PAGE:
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This instructable gives details on how to build a Dutch bucket hydroponic system for reasonable inexpensive cost (this system cost me approximately $150).

Dutch buckets are a type of dripper hydroponics, and this is a double dutch bucket system (two buckets inside each other). Whilst the double buckets aren't necessary it helps with the end of season cleaning as one bucket can simply be lifted out of the system and cleaned and the rest of the system can stay behind.

Water with nutrients are pumped from a reservoir, and drip into a inert medium where the plant is growing. The plant then extracts some of the nutrients and water that it needs from this solution. The excess flows down the bucket, into the second, outer, bucket and then overflows back into the reservoir. This system is idea for hobby growers who wish to grow large plants (eg tomato,cucumbers, peppers).

Please note that this is a very flexible instructable, you can make your system with as many or few buckets as you wish, and can change the layout etc. I also didn't take exact measurements for this project, so I'm not going to explain exactly where to drill holes etc, it is relatively straight forward.

This system can be used, indoors, outdoors or in a greenhouse. (mine is outdoors, and if you plan on doing it indoors make sure your plants get enough light).

I have been watching a lot of Brock Hughes hydroponic videos

https://www.youtube.com/channel/UCdCssvccatWGY1wQe... and need to give him credit as my system is based on how he does his dutch buckets.

Step 1: Materials

The following is a materials list for the build:

14 x Buckets (I used 15 litre construction buckets)

1 x 5m 20 mm Black irrigation pipe

2 x 2m 40mm PVC pipe

1 m Shade netting

5 m Irrigation drip tube

7 x Irrigation drip tube nipples

15 x 20 mm Irrigation elbows

1 x 40 mm PVC join

1 x 40 mm PVC end piece

1 x 40 mm PVC elbow

2 x 40 mm Mounting bolts

6 x 30 mm c hook screw

1 x 1000 l/hr Submersible pump

100 l Perlite

70 l Reservoir

Step 2: Tools Required

The tools needed were as follows:

Drill

Several drill bits (25 mm hole saw, 20 mm hole saw, 4-5 mm bit)

Hack saw

Marker (pen, pencil etc)

Kettle

Step 3: Benches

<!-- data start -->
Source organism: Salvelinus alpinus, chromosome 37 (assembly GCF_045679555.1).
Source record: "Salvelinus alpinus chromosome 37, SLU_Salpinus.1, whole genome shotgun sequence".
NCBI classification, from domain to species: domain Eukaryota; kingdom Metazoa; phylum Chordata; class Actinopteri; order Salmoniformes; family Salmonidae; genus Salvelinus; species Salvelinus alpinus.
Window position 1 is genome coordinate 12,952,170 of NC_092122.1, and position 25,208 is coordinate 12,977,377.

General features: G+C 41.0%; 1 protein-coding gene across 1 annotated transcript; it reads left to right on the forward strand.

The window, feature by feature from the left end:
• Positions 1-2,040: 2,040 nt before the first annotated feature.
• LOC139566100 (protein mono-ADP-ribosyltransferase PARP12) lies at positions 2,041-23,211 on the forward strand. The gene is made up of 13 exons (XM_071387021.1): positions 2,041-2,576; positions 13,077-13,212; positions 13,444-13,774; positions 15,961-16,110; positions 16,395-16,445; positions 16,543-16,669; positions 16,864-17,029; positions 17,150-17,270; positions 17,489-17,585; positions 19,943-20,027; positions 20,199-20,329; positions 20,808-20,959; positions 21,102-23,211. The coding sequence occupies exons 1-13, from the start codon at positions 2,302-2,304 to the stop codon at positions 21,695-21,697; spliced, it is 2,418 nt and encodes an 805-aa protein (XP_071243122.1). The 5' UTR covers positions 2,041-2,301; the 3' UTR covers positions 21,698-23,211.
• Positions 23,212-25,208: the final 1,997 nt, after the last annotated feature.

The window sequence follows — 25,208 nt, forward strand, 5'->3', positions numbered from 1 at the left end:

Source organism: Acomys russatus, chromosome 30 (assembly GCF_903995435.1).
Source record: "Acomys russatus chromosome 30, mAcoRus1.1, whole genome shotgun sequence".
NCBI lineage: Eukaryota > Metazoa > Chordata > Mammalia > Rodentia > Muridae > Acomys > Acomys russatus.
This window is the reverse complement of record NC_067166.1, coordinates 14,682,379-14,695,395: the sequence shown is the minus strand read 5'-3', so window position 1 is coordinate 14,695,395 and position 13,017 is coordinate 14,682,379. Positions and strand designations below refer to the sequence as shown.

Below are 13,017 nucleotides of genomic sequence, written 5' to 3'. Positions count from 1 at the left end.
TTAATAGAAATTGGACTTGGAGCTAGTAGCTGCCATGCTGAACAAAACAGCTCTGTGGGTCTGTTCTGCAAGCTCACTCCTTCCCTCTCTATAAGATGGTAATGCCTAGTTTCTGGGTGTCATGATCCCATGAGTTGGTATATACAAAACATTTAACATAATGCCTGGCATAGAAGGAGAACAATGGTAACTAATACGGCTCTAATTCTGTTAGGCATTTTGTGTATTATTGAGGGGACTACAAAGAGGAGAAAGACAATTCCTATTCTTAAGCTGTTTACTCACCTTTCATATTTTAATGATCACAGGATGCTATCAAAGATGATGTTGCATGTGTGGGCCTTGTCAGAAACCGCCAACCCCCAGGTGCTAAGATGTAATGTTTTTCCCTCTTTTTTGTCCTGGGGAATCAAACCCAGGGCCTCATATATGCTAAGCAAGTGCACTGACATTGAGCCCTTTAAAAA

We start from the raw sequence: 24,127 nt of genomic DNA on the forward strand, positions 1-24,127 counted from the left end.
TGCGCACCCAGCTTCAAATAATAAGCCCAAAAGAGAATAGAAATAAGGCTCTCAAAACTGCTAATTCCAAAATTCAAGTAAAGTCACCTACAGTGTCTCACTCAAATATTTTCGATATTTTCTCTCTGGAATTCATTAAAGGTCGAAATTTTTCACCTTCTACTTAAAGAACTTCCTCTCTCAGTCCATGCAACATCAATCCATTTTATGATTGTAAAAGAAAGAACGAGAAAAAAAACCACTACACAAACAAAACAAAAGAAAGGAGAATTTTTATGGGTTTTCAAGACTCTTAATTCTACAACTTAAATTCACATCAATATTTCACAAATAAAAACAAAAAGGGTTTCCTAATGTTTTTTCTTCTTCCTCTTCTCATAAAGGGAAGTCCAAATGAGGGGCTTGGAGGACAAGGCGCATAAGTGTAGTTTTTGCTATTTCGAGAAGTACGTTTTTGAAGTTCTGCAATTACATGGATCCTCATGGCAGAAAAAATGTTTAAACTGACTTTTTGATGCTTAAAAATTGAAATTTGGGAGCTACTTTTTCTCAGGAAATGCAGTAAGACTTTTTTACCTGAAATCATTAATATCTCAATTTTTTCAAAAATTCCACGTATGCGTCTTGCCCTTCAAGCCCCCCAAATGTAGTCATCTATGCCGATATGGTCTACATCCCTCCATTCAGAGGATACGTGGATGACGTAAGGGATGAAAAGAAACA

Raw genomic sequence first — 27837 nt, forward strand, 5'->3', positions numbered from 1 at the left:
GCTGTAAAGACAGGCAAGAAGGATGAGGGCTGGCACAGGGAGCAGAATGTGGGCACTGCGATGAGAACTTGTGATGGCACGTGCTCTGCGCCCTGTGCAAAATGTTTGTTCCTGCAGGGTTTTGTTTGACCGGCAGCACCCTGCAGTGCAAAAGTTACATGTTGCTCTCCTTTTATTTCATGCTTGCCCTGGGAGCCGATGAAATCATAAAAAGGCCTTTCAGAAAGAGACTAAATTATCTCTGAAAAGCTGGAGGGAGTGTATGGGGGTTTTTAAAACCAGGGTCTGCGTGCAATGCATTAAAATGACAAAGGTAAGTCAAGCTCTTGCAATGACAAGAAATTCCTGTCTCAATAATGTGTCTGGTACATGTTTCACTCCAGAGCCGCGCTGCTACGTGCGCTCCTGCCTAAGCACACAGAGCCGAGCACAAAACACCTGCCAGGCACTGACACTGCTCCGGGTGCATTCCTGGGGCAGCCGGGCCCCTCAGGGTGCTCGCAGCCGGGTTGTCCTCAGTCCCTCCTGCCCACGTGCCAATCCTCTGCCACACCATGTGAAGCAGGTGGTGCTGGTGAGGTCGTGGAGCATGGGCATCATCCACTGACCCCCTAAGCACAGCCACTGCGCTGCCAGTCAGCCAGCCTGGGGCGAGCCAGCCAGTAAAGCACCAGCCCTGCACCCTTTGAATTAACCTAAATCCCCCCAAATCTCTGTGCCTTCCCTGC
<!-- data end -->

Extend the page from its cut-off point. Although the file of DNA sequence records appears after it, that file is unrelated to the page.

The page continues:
I needed benches for my dutch buckets to rest on. If you have something that will work as a bench/stand for your dutch buckets then you can skip this step.

I made two benches and needed the following materials:

6 x (3 m x 11 cm x 38 mm) Pine planks, I wanted to use pallets but couldn't find any on the day so i bought the cheapest planks i could find ($4 each).

50 odd screws at least 50 mm long.

The tools needed were:

A drill, drill bit and screwdriver (saw if you need to cut the wood but my local hardware store cut mine to size).

I wanted two 1.5 m long benches, so cut the 3 m planks into the following lengths. 4 x 1.5 m planks, 4 x 60 cm planks and 2 x 30 cm planks.

The process of making the benches was pretty straight forward, 2 of the 1.5 m planks made up the frame with the 30 cm planks. The 60 cm planks were used as legs and the other two 1.5 m planks were used as the top of the bench.

I drilled holes where the screws were going to go (1 size smaller than the screw size) and then screwed the frame together. Then screwed the legs on and finally screwed the top planks on, and repeated for the second bench.

I still need to treat the benches as they are sitting outside, I will either varnish them or I will simply oil the wood.

Step 4: Buckets

Since this is a double dutch bucket system we will be working with two buckets per planting "pot". I shall refer to these as the inner and outer bucket.

Outer bucket.

The outer bucket will be the one with the overflow in. To start this bucket we need to drill a hole for the overflow. I drilled a 20 mm hole just high enough so that the irrigation elbow doesn't touch the bottom of the bucket. (See image 1). I then cut pieces of the 20 mm Black irrigation to length (so that they go to approximately the centre of the bucket). I soaked this in boiling water so that it was easier to insert the elbow. See image 2 and 3 for the cut pieces and inserted elbow on one side.

I then heated the pipe again as well as the bucket to make it easier to insert the pipe into the bucket. I forced the pipe in as deeply as I could to try ensure that the system wouldn't leak. (see image 5). I then heated the pipe still sticking out of the bucket and put a elbow on the outside as well (see image 6).

You can see in image 7 and 8 , I was testing for leaks. The buckets didn't seem to leak and I was happy with the outer buckets.

Inner bucket.

The inner bucket is the bucket which will hold the growth medium and plant. This bucket needs to drain well and not allow to much growth medium to fall into the outer bucket. I used a small drill bit and drilled several holes into the bottom of the inner bucket. I then cut a piece of shade netting to size and placed it inside the bucket. (see image 9 and 10).

This completed the work needed for the buckets

Step 5: Drippers and Drainage

With the buckets completed we now need to get the irrigation up and running.

The first step is making and mounting the overflow of the system.

For this we are using the 40 mm PVC pipe. we firstly need to cut the PVC to size. We need 3 m so we can cut 1 m from the one pipe and use the full length of the other. We join these two with a joining piece and weld it with PVC weld glue. We then need to drill the holes for the overflow to enter the PVC pipe. I used a 25 mm hole saw (note a spade bit or frostner bit will not work). I measured where the holed needed to be and drilled the holes. you can see the joined and drilled PVC pipe in Image 1 and 2. I then added the end piece, blocking one side of the PVC pipe, again using PVC weld (see Image 3).